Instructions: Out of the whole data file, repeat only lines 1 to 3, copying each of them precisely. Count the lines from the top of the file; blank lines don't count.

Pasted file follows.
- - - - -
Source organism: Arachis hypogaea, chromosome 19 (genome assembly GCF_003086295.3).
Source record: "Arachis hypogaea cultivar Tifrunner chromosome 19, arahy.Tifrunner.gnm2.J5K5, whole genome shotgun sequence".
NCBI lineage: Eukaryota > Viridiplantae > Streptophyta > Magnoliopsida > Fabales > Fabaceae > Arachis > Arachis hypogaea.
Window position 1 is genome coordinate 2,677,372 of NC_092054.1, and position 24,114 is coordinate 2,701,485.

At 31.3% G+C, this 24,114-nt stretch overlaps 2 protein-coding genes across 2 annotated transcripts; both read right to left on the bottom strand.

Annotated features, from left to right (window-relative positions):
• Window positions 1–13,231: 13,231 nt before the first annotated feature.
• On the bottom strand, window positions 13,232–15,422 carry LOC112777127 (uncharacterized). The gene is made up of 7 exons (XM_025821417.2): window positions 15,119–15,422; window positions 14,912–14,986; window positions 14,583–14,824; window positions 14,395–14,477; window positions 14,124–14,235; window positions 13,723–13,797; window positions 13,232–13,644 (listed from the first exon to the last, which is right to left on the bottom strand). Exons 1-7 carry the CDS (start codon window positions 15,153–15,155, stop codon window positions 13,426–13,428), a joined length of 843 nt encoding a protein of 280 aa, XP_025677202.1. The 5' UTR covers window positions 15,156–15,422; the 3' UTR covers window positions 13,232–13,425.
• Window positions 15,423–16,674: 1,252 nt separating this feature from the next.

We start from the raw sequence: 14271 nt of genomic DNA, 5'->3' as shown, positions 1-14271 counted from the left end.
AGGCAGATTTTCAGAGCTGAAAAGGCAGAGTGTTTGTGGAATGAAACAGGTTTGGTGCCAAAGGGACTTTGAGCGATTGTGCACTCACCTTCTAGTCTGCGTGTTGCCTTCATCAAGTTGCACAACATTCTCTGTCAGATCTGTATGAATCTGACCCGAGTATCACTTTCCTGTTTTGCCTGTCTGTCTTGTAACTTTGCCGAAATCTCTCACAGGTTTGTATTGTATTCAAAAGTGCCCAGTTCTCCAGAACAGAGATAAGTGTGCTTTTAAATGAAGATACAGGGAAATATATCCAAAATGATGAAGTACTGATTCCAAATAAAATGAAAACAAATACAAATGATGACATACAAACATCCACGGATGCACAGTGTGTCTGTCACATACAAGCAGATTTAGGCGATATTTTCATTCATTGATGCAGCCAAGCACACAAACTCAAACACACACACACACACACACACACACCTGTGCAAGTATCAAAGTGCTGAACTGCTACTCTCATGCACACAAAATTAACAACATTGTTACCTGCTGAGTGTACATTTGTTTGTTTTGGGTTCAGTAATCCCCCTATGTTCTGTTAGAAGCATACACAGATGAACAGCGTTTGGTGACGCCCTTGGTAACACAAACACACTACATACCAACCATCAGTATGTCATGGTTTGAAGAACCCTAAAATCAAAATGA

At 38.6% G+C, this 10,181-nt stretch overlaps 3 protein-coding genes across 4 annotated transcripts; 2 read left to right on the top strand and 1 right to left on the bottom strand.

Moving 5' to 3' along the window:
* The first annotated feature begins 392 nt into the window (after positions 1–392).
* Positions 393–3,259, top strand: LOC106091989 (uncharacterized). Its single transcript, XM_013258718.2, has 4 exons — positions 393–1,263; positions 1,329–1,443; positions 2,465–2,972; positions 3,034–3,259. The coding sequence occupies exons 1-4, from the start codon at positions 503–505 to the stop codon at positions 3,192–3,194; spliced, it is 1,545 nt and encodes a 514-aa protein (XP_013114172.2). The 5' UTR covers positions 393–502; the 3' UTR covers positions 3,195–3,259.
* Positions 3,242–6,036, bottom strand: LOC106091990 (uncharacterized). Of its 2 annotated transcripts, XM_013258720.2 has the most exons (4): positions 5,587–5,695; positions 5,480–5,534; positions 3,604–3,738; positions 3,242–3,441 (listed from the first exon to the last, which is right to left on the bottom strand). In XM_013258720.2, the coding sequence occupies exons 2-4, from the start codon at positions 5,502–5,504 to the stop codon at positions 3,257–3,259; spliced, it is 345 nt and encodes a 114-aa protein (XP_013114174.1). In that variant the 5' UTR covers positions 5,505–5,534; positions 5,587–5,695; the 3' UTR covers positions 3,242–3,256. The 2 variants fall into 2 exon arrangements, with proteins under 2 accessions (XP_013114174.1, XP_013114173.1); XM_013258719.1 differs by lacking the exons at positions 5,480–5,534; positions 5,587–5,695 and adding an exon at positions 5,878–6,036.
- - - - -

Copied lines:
Source organism: Arachis hypogaea, chromosome 19 (genome assembly GCF_003086295.3).
Source record: "Arachis hypogaea cultivar Tifrunner chromosome 19, arahy.Tifrunner.gnm2.J5K5, whole genome shotgun sequence".
NCBI lineage: Eukaryota > Viridiplantae > Streptophyta > Magnoliopsida > Fabales > Fabaceae > Arachis > Arachis hypogaea.